Monthly Archives: February 2017

Wireless network in Afghanistan

In May 2017, Afghan Wireless announced a milestone—the company had launched the first 4G LTE service in Afghanistan. That service is now live in Kabul, and the company plans to extend 4G LTE to the entire country within the next 12 to 18 months.

Building or upgrading a reliable , where road access is limited and power is no guarantee, poses a unique set of challenges. The job has been made far more difficult by the U.S.-led war in Afghanistan, which lasted for 13 years from 2001 to 2014, and ongoing fighting among Taliban insurgents, the Islamic State group, and remaining troops.

On Wednesday, a truck bomb exploded in central Kabul, killing 80 people and wounding hundreds. Such violence reshapes many aspects of daily life for Afghanistan’s 33 million residents. For Afghan Wireless, it also presents major operational hurdles.

Access to spectrum is extremely limited, because the government and military have reserved so much of it for their own use. For its new 4G LTE network, Afghan Wireless plans to operate at 1800 GHz. Mike Hoban, chief technology officer at Afghan Wireless, says the company is looking forward to future spectrum auctions so it can purchase additional licenses for its next upgrade to LTE-Advanced.

Lately, Afghan Wireless towers have become popular targets for insurgents and thieves, requiring the company to post three to six guards at every single tower they install to keep watch around the clock. “We’ve lost a lot of towers,” says Amin Ramin, managing director of Afghan Wireless Communications Company.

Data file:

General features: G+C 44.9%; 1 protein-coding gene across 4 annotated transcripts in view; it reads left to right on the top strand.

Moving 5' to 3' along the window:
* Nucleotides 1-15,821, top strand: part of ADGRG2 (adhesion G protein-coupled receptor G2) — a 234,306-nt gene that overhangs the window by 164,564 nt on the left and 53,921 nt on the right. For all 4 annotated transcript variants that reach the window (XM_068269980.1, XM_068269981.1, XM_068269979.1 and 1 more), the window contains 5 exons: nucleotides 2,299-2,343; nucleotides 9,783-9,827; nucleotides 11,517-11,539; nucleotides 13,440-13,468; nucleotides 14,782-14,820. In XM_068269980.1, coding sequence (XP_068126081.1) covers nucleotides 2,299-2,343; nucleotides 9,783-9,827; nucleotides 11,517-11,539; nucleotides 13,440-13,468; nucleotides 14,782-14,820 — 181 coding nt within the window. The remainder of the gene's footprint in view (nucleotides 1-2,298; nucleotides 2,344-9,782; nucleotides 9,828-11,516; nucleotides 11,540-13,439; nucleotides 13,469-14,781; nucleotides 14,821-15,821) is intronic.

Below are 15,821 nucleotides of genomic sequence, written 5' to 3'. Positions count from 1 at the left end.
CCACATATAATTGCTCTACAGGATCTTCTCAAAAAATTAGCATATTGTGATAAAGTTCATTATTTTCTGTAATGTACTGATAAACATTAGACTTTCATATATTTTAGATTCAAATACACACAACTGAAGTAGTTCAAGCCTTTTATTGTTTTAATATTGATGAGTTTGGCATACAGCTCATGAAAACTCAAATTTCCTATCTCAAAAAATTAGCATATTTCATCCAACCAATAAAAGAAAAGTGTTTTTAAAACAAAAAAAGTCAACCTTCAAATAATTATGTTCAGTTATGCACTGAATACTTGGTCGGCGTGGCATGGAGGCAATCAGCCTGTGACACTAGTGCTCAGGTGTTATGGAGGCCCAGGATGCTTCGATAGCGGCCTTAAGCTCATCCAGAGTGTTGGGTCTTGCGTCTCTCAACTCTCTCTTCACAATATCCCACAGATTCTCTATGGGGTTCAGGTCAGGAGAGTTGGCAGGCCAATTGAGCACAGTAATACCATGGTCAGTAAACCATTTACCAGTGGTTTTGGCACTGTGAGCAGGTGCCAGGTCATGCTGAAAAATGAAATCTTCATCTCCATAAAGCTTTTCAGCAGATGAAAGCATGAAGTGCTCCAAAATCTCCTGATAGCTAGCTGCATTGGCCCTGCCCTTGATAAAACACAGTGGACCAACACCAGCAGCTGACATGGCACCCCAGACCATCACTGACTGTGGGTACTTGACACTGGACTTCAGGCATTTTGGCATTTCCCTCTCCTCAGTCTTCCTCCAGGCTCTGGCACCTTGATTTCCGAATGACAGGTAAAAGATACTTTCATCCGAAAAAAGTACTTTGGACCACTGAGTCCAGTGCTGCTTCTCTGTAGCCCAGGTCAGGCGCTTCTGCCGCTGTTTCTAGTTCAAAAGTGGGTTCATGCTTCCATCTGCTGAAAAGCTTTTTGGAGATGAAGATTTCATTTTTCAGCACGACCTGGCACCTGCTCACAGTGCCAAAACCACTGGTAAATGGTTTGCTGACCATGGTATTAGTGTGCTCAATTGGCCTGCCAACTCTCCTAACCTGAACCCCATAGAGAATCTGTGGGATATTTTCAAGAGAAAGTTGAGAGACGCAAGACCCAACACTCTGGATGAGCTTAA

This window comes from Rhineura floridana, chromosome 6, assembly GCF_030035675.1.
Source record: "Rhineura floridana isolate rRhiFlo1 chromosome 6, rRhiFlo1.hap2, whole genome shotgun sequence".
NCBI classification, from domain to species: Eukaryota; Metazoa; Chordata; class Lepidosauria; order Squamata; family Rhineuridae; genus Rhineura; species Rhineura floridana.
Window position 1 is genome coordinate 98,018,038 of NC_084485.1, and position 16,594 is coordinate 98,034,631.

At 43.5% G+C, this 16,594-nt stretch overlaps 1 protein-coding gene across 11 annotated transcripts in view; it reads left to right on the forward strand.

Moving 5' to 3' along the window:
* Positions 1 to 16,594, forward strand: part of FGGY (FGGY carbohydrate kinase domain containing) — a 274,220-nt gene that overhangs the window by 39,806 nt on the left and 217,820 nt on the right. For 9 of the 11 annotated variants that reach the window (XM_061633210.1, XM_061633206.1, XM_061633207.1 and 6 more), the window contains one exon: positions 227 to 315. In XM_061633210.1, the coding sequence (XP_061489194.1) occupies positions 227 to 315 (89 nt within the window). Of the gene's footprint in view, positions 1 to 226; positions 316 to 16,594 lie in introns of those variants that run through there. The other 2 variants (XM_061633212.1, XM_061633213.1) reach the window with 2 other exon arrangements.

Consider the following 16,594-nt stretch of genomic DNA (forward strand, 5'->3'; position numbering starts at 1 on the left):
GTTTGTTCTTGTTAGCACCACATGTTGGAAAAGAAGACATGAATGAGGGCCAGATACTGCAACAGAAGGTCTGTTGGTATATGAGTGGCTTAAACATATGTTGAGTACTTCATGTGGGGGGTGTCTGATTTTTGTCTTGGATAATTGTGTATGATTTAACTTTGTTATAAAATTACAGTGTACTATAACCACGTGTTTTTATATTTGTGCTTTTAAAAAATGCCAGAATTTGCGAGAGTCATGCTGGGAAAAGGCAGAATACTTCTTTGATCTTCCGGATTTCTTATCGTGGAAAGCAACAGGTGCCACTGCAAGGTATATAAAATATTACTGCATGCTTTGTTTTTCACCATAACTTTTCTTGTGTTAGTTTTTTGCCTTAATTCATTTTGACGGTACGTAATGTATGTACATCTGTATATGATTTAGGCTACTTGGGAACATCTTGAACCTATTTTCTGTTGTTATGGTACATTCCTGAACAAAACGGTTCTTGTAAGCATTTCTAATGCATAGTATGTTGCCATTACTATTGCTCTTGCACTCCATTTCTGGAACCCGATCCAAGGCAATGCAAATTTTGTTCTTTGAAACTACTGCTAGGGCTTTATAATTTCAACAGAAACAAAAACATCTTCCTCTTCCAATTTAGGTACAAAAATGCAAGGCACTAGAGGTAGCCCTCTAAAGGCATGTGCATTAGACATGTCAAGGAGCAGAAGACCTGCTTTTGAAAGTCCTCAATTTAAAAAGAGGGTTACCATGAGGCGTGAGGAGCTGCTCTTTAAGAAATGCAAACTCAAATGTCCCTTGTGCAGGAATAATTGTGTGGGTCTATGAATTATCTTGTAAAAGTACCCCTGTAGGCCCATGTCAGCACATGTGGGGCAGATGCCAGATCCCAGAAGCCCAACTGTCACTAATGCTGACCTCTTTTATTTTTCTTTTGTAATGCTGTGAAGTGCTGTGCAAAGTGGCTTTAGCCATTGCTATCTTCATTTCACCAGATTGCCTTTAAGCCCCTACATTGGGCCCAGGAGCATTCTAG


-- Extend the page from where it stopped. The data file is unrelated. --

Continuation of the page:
The company was founded in 2002, just after the U.S.-led war began. Since then, its reach has grown considerably from the 34 towers the company used to launch a nationwide 2G network to originally serve around 50,000 customers.

For one early project, Afghan Wireless wished to link northern Afghanistan to its network in Kabul. To do that, they wanted to install a microwave tower in Salang Pass, a mountain pass that serves as a gateway to northern provinces.

Even once the company has built new roadways, the roads wash out on a regular basis, requiring it to rebuild some roads every year. And Ramin says most of the diesel fuel they use to power generators for each tower comes from Iran or Pakistan. Some of that fuel has a very high water content, which destroys the generators.

Still, the company has managed to construct an expansive network consisting of 1,400 towers that serve more than 5 million Afghans from all 34 provinces. Ramin says about 65 of those towers provide backhaul, and in some cases are separated by as many as 200 kilometers.

As the company upgrades its services to 4G, the network will require even more towers. Ramin says that for towers that directly serve customers, a 2G network could function if the towers were placed 6 to 7 kilometers from each other. But for 4G, the towers may need to be as close as 100 to 300 meters.